Four black-and-white photographs loom over Angourie Rice’s shoulder as the Australian actor logs on for a mid-December video chat from her Melbourne home. One image captures Santa Monica Pier in the early 20th century. Another shows an Old Hollywood studio lot. Below them sit images of a vintage Los Angeles gas station and the Hollywoodland sign in its full, 13-letter glory.
Rice, 23, has been exposed to the business side of Hollywood for nearly a decade, appearing in three Spider-Man films, booking a slew of prestige television gigs and, now, playing Cady Heron in the “Mean Girls” movie musical that hits theaters Friday. But she still struggles to reconcile the Southern California she romanticized as a child half a world away, while glued to “Singin’ in the Rain,” “Rebel Without a Cause” and “All About Eve,” with the sprawling metropolis she now experiences as a working adult.
“I don’t really understand how it functions as a city because it seems so scattered,” Rice says with a sincere blend of curiosity and consternation. “I’m just trying to figure out what L.A. means to me. Every time I go, I’m still confused.”
Rather than chalk up those feelings to culture clash, Rice remains fixated on uncovering the city’s soul. The Southern California-themed collage on her wall is one piece of that project. She also took it upon herself to recently read Ross Macdonald’s L.A.-set whodunit “The Zebra-Striped Hearse” and Joan Didion’s “The White Album,” a collection of essays that encapsulate 1960s California.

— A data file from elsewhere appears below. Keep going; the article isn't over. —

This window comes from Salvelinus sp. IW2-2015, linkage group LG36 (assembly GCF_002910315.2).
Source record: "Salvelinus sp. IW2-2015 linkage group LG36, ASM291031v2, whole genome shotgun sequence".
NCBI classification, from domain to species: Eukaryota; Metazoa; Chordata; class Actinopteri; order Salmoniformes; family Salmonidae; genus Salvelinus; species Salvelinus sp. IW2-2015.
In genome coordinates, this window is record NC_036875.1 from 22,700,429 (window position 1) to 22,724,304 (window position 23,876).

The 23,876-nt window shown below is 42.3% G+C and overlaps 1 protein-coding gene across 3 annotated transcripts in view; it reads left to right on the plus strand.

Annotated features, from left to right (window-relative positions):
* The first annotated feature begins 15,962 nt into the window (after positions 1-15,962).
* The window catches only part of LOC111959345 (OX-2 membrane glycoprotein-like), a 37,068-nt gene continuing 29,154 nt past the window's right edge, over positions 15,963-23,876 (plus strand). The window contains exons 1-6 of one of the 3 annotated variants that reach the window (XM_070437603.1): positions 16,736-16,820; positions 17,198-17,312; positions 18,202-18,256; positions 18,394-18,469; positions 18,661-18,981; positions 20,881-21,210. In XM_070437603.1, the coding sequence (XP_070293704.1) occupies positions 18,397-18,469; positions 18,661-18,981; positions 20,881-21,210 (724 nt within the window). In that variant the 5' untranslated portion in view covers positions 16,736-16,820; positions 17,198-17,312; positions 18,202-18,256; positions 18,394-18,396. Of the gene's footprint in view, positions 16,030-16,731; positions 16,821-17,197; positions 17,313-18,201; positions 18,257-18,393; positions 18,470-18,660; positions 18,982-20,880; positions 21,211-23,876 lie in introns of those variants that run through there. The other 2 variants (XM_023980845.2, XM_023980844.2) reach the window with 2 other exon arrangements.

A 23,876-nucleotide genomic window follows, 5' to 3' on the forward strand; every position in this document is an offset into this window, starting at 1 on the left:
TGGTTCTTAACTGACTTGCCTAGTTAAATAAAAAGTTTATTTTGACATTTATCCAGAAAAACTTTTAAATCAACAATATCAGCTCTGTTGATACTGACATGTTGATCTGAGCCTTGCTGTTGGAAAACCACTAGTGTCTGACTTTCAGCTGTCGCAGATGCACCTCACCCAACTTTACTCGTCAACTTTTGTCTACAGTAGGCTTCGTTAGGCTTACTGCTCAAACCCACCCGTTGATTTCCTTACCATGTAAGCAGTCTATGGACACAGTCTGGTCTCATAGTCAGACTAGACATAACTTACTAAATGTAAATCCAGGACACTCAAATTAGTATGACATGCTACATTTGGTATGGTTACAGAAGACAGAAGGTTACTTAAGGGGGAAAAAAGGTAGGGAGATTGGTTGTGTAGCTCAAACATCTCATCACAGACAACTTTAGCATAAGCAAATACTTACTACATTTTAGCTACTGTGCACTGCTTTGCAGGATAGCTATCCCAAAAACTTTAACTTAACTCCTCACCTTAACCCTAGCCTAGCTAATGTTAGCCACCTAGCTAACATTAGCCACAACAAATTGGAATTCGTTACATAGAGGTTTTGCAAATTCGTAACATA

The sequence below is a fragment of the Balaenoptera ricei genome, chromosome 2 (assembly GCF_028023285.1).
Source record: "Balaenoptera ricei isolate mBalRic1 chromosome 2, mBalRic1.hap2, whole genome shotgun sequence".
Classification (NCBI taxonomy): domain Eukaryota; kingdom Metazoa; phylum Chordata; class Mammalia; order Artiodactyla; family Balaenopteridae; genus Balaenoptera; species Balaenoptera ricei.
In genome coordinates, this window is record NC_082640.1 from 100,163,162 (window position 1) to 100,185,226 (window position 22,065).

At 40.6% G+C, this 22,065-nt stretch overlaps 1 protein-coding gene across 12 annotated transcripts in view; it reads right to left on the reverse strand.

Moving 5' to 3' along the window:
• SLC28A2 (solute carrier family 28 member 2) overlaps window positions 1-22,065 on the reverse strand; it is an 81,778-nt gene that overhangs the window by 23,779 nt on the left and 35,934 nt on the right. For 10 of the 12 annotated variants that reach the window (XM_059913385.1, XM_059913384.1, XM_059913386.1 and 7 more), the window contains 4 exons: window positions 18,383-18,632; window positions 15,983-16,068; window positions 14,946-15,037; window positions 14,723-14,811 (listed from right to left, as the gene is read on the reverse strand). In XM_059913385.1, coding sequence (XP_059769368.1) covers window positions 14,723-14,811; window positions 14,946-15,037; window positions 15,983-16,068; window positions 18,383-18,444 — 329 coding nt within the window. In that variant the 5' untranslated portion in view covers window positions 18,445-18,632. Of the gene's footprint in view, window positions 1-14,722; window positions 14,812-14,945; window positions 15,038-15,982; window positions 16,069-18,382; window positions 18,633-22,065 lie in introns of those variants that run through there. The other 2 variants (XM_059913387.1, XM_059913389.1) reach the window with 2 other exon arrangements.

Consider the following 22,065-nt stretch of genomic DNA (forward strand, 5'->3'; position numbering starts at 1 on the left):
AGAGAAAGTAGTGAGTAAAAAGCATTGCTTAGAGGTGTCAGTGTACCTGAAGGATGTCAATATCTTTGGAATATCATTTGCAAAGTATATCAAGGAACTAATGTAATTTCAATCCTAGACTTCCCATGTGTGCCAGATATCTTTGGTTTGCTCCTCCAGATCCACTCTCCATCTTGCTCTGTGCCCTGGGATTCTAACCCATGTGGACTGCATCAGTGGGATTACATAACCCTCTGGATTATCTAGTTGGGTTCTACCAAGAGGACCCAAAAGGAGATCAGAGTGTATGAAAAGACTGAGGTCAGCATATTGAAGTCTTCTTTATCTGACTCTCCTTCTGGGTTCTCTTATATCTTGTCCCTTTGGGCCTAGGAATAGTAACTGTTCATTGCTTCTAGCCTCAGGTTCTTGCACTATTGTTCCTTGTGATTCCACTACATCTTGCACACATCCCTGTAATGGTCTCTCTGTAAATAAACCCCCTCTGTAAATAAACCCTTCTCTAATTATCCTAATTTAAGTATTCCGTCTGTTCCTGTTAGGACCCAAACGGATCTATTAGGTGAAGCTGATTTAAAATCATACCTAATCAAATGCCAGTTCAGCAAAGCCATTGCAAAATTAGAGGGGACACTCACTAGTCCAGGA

It’s a cerebral mind-set befitting a cerebral actor. Rice was 11 when she made her feature film debut in the Australian apocalyptic thriller “These Final Hours” and — in a dash of overachievement she relays with sheepish laughter — memorized not only her lines but the other actors’ dialogue, too. To this day, she still annotates her scripts the same way she would a book. This past fall, she published her first novel: “Stuck Up & Stupid,” a modern-day retelling of “Pride and Prejudice” she co-wrote with her mother. Rice also has used her book club podcast, “The Community Library,” to ruminate on hundreds of texts since launching the show in 2019.
“She’s thoughtful, she’s very thorough, and she’s studious,” says Reneé Rapp, who plays the queen bee bully Regina George in “Mean Girls.” “She’s taking things seriously, and I think it’s really reflected in her work.”
That intellectual outlook made Rice a natural fit for “Mean Girls” protagonist Cady, the calculus whiz portrayed by Lindsay Lohan in the Tina Fey-penned 2004 movie. This remake — adapted from the 2018 Broadway musical, which featured a book by Fey and score from Jeff Richmond and Nell Benjamin — also gives “Mean Girls” a social-media-fueled refresh that speaks to Rice’s generation. And the comedy’s fish-out-of-water premise, as Cady learns about high school cliques and quirks after moving from Kenya to Illinois, posed a fitting test for an Aussie actor who, as a teenager, spent many months away from home studying her craft on American movie sets.
“I love Cady because I connected a lot with her story of walking into an American high school setting and not understanding or knowing anything about how it worked,” Rice says. “I was in a movie called ‘Spider-Man: Homecoming’ — had no idea what homecoming was. So it’s one of those experiences that I really understand.”